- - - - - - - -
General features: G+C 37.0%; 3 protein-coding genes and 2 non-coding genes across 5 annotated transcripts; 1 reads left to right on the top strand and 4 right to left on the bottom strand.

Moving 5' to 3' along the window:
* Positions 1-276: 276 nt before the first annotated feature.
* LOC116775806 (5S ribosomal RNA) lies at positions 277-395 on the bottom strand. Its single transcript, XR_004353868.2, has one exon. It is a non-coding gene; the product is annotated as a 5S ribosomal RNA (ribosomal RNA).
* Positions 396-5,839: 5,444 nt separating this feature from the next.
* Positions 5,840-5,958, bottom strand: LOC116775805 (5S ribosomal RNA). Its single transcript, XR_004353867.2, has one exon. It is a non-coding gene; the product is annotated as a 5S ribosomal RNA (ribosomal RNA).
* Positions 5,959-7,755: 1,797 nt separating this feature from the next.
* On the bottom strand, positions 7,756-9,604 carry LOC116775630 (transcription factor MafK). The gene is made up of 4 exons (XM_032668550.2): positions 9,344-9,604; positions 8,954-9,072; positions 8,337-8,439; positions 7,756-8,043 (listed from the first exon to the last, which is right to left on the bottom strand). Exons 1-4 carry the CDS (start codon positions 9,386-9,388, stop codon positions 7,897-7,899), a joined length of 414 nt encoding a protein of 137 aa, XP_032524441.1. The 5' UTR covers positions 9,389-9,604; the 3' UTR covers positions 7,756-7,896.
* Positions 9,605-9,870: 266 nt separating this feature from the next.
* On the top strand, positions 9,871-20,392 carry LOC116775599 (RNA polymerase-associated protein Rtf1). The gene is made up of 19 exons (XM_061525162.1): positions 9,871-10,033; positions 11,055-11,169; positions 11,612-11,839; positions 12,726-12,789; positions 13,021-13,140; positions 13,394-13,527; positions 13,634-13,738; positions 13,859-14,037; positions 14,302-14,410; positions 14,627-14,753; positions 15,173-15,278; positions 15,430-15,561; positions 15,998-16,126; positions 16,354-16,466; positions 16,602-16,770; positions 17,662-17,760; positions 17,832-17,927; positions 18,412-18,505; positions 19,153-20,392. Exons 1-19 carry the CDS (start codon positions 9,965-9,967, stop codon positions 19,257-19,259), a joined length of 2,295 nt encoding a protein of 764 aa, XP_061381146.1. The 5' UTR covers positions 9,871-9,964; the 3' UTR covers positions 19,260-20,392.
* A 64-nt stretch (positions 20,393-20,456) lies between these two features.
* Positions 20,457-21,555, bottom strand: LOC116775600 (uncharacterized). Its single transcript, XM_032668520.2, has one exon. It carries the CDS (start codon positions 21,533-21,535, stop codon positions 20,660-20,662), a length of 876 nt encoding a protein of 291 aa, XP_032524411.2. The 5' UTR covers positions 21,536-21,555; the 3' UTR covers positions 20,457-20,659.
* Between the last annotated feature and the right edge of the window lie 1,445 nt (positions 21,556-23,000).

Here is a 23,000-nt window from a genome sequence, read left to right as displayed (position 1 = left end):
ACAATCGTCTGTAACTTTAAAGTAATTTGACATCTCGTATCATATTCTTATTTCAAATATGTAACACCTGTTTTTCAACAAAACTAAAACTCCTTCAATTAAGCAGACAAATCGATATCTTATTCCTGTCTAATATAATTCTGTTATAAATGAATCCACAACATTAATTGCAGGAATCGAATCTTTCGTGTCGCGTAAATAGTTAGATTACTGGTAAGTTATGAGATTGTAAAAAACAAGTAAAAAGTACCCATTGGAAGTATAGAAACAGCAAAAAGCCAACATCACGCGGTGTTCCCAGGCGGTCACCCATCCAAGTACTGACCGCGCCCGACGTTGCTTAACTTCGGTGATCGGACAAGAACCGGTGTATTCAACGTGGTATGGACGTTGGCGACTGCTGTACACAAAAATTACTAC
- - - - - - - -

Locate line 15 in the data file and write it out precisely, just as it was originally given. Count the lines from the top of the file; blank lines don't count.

ACAATCGTCTGTAACTTTAAAGTAATTTGACATCTCGTATCATATTCTTATTTCAAATATGTAACACCTGTTTTTCAACAAAACTAAAACTCCTTCAATTAAGCAGACAAATCGATATCTTATTCCTGTCTAATATAATTCTGTTATAAATGAATCCACAACATTAATTGCAGGAATCGAATCTTTCGTGTCGCGTAAATAGTTAGATTACTGGTAAGTTATGAGATTGTAAAAAACAAGTAAAAAGTACCCATTGGAAGTATAGAAACAGCAAAAAGCCAACATCACGCGGTGTTCCCAGGCGGTCACCCATCCAAGTACTGACCGCGCCCGACGTTGCTTAACTTCGGTGATCGGACAAGAACCGGTGTATTCAACGTGGTATGGACGTTGGCGACTGCTGTACACAAAAATTACTAC